The show Lazarus 1972-2022 is difficult to pin down. How can what a thought looks like be described? It’s this sort of impediment that does not allow for easy categorization.

The show is being performed at the Downstairs Theatre at La MaMa, which takes the audience down a turning flight of stairs, through a foyer and another large empty room then finally into the space for the show. The theatre itself is divided from the audience, even further by the use of a massive partition. Simply finding a seat feels like descending into the subconscious mind.

Lazarus, in its original incarnation, was first performed in 1972, before the original Twin Towers at the World Trade Center were completed, before CBGB existed, in the same year of the Watergate burglary, and the release of The Godfather. The 1972 show had a budget of $100 and was held in a SoHo loft.

In the 2022 revisitation of the original, a slowly moving cosmos is projected onto the partition; evoking the infinite – the vastness of space – the unknowability of the universe where time doesn’t exist. Fittingly, the next step on the journey is to travel back through time from 2022 to 1972 when Lazarus was first performed. Flashes of New York City through the last 50 years are projected onto the screen and eventually, a section of the partition slides away to reveal the timeless world of Lazarus.

Jeannie Hutchins as Woman. Photo by Richard Termine.

The first spoken words are a voice-over huskily declaiming, “There is a room – with nothing in it.” And then the room is quickly and deliberately filled by stagehands with a table, a chair, a place-setting, coffee, and cream. All are dragged or carried and then set down with a clunk-plonk-sounding motion. Lazarus enters, a human dressed normally enough in black pants and a white shirt, but whose head is bandaged so only eyes and mouth can be seen. And so, the journey begins. We see the struggle that Lazarus has with determining his place on this planet, how he lives in an underworld at times beneath the sidewalk grates of the city. A mourner elicits the five stages of grief as Lazarus tried to connect and fails. Light, shadow, and sound confound Lazarus with fluttering wings, music, and total darkness.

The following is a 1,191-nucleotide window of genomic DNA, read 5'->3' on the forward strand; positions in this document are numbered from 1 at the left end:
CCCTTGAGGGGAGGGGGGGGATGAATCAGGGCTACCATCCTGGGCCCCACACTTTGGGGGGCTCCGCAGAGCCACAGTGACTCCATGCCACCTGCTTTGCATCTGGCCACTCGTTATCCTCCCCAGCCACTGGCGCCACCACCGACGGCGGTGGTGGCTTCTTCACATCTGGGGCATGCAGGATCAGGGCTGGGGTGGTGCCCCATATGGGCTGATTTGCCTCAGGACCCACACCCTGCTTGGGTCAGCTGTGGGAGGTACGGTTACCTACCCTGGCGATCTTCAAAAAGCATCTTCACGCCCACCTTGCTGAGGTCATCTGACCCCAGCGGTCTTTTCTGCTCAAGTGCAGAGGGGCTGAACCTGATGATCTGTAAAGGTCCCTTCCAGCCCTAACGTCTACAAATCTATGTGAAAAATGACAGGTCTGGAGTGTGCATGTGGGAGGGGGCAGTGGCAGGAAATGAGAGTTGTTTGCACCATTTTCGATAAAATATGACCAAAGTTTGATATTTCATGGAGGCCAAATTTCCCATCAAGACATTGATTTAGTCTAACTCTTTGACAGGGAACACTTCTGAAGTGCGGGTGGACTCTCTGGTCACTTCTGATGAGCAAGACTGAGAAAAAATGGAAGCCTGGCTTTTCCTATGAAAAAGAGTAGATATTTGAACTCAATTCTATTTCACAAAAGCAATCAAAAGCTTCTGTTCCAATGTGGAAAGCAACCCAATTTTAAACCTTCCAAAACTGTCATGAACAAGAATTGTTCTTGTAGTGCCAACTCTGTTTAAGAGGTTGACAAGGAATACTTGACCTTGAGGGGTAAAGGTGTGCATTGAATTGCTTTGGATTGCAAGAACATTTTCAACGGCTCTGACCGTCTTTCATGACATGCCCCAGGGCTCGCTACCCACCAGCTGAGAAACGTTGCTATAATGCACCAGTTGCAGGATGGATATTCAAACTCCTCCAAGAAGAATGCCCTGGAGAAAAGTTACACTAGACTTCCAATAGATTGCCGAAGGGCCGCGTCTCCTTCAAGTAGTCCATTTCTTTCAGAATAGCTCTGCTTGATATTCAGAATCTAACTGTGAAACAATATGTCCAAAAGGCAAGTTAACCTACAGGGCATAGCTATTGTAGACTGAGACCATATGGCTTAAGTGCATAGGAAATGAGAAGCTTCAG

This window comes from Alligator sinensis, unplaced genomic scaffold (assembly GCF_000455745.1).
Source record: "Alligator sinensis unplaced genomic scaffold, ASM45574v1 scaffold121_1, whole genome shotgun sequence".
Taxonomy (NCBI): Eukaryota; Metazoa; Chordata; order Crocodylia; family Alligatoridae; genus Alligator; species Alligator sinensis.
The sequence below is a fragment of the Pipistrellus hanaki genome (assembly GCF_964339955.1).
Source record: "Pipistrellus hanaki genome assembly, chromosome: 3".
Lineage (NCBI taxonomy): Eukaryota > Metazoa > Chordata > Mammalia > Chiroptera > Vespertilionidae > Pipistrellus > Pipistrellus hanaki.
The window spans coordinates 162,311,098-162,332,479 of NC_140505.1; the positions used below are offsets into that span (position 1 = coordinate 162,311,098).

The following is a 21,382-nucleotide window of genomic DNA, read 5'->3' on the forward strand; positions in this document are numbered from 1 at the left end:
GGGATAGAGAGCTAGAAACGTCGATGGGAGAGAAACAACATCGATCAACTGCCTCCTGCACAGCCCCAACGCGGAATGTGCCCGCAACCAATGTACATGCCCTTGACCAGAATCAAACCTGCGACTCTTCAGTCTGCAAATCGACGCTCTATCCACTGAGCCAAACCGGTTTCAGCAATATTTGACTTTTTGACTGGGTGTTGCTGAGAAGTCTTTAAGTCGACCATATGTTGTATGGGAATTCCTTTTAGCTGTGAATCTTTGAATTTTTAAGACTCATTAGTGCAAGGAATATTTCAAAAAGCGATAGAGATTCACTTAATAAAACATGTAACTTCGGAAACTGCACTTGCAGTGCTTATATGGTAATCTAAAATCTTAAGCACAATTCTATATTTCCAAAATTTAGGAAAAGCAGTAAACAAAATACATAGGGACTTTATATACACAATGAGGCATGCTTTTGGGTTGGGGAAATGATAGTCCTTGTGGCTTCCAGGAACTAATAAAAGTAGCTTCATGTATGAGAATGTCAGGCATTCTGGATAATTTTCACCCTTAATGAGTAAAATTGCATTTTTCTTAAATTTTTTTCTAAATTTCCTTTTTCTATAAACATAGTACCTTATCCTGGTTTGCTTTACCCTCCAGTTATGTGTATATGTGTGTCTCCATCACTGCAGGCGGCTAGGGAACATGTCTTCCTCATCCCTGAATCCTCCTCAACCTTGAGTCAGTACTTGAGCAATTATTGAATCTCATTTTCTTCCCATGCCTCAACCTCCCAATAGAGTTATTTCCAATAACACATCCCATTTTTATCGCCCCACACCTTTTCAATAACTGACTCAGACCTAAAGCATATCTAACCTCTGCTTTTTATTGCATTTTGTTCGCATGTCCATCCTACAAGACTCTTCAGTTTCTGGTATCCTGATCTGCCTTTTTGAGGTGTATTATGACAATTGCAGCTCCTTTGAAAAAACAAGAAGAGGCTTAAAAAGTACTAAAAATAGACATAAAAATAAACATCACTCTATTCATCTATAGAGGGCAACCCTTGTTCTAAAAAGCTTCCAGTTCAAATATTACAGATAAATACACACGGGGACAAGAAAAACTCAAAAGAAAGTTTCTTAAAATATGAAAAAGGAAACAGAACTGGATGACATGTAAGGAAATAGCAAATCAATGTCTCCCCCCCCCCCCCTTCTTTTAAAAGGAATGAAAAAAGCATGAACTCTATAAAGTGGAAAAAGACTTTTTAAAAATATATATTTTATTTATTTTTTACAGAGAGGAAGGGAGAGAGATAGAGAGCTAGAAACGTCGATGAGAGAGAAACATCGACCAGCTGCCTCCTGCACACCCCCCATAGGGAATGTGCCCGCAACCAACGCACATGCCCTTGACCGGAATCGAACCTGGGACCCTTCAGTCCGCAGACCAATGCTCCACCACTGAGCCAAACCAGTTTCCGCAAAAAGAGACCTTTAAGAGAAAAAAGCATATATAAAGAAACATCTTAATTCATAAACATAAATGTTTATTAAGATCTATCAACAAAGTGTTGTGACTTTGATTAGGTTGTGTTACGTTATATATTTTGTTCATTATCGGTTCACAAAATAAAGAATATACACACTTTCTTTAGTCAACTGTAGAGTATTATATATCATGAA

Can a production with puppets be profound?  Near the end of the show, a replica of Lazarus puppet becomes a stand-in for the human Lazarus on the last bits of his journey.  The delicate artistry of the puppeteers was breathtaking.  The three stagehands operating the puppet somehow rendered themselves invisible (not literally) creating the illusion of life in a puppet 24 or so inches tall.

Photo by Richard Termine.

The brevity of Lazarus 1972-2022 (running time of 60 minutes) led to one of the more unusual situations in theatre. When it was over, the audience didn’t rush out of their seats, but just sat in pregnant silence filled with questions, with a myriad of reactions. This is fitting: no two subconscious minds resemble each other. The profundity of Lazarus 1972-2022 must be determined by the subjectivity of each viewer.

Lazarus 1972-2022 ran through Oct 16, 2022 at LaMaMa The Downstairs Theatre. Written by Ping Chong, Artistic Director of the eponymously named company, the show served as the final production before Chong steps away. The cast included Christopher Caines as Lazarus; Jeannie Hutchins as Woman; Chaesong Kim, Nancy McArthur, and Tiffany Tan as Figures 1, 2, and 3.  Voiceovers were by Louise Smith and Ping Chong.

This post was written by the author in their personal capacity.The opinions expressed in this article are the author’s own and do not reflect the view of The Theatre Times, their staff or collaborators.

This post was written by Clare Cioffero.

The views expressed here belong to the author and do not necessarily reflect our views and opinions.